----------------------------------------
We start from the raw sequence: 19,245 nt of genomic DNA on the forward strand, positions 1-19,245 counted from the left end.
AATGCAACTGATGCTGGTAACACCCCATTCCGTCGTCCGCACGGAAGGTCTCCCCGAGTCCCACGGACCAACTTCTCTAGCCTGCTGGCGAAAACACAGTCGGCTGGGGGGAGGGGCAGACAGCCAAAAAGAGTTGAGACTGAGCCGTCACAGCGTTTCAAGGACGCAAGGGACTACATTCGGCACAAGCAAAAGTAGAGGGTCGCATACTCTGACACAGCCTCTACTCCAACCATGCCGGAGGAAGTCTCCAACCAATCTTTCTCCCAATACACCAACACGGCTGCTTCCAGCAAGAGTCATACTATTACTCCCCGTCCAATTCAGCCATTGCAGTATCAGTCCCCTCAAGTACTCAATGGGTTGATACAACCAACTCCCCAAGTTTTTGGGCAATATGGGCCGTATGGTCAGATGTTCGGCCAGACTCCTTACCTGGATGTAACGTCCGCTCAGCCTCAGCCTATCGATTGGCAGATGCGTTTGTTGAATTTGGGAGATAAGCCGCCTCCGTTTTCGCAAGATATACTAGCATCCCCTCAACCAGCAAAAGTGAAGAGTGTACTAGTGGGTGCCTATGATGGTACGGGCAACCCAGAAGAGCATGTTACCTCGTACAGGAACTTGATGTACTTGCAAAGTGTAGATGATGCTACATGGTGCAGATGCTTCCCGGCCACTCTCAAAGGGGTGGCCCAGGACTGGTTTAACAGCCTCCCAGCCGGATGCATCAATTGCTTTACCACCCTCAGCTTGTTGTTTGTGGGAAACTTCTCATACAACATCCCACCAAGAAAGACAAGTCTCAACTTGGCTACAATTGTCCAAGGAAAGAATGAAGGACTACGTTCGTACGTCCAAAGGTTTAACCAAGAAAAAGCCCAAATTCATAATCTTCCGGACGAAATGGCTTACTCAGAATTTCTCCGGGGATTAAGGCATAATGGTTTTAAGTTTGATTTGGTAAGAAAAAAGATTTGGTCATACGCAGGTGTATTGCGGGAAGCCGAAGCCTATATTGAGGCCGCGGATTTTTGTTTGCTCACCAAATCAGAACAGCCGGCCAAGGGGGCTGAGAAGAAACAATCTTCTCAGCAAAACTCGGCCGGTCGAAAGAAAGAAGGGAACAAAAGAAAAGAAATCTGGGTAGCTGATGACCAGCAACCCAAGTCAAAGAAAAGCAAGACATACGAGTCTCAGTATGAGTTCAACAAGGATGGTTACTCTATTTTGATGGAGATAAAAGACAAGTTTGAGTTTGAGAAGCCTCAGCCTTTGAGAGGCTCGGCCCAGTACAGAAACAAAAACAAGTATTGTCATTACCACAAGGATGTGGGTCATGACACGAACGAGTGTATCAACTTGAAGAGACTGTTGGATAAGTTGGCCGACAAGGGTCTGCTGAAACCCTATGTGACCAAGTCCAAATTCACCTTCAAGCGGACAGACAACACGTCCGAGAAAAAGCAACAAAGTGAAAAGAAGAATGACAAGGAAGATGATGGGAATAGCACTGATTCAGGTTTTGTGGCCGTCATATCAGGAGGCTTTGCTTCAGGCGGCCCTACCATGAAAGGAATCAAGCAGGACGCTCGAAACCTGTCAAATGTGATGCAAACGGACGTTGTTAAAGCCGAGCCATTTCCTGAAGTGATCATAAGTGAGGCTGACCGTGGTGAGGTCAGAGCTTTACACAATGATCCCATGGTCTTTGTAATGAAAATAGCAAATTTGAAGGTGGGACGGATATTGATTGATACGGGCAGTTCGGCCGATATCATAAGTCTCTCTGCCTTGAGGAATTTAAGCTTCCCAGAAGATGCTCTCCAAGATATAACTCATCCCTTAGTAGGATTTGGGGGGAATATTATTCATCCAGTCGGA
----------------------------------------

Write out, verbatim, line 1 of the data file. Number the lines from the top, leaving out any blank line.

We start from the raw sequence: 19,245 nt of genomic DNA on the forward strand, positions 1-19,245 counted from the left end.